Lasting almost 12 minutes, this is a 'tour de force' for the double bassist, exploiting all the techniques that were available to the 19th-century bassist. Scale passages, arpeggios, double stops, lyrical melodies, pizzicato and glissandi all make their appearance and Laska uses the entire range of the double bass to create a piece of great contrasts and energy. The key of D major certainly helps with harmonics, open strings and double stops, but there are numerous technical challenges which cannot be faked and give an indication of how far standards had developed throughout the century.

The printed edition features Laska's own fingering suggestions and he suggests playing in solo tuning to create clarity and projection in all registers. If you are looking for something to challenge your technique - particularly the fast chromatic double stops in thumb position - then this may just the piece for you. Laska was obviously a fine player and knew the possibilities and limitations of the instrument well. He was 'heir to Simandl' rather than Bottesini, as the technical aspects can be traced back through the Czech heritage to the music of Hrabe, Simandl and Gregora, but with just a hint of Bottesini's magic thrown in for good measure.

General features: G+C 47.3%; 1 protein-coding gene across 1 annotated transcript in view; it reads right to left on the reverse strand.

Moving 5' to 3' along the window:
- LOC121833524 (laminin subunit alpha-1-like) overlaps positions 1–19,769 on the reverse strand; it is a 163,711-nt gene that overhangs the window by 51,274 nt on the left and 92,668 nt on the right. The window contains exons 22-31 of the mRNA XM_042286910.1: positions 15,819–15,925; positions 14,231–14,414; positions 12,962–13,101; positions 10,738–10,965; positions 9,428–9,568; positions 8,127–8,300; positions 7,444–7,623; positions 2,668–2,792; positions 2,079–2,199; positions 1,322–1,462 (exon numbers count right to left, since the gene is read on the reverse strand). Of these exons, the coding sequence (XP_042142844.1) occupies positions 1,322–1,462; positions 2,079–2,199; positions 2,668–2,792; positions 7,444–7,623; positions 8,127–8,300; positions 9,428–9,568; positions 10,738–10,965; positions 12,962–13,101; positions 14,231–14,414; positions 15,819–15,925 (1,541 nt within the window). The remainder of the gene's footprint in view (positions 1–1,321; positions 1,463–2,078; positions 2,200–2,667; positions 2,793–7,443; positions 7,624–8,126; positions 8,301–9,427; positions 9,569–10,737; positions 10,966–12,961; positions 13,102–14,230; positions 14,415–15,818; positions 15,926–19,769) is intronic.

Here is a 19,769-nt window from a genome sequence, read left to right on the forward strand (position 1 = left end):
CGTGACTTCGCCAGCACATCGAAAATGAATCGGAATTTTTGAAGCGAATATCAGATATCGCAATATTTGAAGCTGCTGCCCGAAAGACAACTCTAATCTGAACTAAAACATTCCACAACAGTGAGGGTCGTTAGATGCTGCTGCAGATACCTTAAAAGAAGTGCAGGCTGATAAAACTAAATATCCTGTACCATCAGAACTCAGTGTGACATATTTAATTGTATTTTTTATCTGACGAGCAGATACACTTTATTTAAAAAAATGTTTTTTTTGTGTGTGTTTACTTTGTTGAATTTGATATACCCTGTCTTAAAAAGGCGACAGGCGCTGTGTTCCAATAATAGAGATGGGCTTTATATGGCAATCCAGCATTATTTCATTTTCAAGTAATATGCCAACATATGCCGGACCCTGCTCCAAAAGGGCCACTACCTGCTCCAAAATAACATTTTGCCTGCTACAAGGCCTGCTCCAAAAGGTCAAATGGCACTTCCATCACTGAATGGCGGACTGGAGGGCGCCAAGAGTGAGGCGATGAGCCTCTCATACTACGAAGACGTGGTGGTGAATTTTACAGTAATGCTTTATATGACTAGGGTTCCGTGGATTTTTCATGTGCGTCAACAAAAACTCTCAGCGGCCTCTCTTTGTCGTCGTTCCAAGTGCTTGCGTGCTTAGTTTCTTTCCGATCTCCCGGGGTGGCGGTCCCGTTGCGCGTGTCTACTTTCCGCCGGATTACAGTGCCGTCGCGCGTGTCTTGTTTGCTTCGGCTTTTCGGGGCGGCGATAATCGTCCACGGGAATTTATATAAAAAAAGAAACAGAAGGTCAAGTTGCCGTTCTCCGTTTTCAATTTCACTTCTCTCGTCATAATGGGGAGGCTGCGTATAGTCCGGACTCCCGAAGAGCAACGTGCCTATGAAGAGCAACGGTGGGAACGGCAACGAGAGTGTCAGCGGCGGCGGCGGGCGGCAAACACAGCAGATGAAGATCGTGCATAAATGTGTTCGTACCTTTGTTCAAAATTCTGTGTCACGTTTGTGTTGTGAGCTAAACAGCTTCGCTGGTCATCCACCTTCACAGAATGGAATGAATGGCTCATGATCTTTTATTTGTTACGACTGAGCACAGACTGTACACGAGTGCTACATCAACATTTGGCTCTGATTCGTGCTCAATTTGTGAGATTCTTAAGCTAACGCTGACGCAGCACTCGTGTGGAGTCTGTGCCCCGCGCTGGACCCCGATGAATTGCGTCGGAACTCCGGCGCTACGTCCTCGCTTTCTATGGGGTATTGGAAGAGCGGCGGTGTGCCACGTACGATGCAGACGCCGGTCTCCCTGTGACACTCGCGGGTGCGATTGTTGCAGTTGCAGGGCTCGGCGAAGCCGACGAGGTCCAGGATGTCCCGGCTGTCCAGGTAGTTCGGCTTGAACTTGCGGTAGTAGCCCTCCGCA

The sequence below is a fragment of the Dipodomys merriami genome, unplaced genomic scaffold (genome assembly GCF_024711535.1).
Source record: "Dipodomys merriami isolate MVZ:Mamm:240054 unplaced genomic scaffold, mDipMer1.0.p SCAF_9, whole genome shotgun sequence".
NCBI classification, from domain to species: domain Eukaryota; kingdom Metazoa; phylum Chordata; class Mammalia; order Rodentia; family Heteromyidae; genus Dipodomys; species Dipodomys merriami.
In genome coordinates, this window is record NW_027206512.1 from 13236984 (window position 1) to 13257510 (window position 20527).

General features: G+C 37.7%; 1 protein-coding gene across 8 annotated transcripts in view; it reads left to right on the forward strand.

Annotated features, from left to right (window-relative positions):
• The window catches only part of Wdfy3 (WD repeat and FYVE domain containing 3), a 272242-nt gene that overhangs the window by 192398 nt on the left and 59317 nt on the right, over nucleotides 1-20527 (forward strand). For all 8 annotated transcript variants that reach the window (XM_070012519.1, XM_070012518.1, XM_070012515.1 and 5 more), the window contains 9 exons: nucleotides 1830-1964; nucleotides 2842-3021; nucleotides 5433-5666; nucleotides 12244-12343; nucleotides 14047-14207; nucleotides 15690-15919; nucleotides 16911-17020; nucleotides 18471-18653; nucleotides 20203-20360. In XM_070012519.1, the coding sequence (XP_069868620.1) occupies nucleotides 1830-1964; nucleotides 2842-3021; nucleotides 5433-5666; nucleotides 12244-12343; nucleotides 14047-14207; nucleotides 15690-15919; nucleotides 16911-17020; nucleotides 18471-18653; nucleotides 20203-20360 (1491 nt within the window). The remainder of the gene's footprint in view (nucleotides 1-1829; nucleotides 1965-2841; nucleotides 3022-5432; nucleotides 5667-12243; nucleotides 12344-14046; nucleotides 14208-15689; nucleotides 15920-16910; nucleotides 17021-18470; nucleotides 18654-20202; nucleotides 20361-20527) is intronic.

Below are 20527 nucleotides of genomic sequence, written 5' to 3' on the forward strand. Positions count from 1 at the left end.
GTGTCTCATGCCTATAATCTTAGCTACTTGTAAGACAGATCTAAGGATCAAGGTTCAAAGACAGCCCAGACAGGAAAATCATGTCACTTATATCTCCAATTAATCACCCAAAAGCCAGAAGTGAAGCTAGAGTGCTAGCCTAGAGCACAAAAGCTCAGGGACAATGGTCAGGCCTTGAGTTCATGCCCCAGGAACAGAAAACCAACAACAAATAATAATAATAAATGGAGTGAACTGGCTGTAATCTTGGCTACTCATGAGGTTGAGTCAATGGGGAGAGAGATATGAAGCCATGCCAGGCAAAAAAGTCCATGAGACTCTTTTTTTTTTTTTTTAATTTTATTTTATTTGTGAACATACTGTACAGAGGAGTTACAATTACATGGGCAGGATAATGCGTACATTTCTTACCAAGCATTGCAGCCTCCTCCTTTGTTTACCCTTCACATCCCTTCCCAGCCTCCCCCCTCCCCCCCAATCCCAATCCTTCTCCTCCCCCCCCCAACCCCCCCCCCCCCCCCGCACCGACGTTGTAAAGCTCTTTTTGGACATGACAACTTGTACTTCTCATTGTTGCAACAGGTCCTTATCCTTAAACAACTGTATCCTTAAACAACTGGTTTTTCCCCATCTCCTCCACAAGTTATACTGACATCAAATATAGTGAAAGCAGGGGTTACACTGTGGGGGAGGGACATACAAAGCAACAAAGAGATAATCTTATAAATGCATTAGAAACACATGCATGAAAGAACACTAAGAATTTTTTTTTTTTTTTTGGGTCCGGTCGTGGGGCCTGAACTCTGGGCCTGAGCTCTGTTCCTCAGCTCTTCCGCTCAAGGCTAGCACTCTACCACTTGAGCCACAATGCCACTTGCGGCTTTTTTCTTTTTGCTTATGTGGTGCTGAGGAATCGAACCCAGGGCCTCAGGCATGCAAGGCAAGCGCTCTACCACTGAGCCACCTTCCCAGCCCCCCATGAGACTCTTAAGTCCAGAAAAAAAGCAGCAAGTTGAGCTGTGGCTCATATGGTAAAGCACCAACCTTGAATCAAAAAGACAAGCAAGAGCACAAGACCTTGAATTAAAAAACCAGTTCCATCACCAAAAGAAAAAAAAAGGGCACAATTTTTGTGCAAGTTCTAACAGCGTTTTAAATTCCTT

Gustav Laska's Konzertstuck is worth the occasional performance today and deserves to be remembered for its rather unique place in the double bass history. The music is well written and idiomatic for the instrument and offers much to a bassist who is able to employ both musical and technical skills in equal measure. I hope that this short article may help to introduce the piece to a wider audience and to keep Laska's music alive today.

David Heyes [23 March 2015]

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Cat No. RM787
Supplier Code RM787
Price £6.50
ComposerGustav Laska
EditorDavid Heyes
CategoryDouble Bass Solo
SeriesHeritage Series
Difficulty level8, Advanced
ISMN 979-0-57045-787-8
EAN-13 9790570457878
Weight 89 grams
Published 13th April 2015
Availability 12 in stock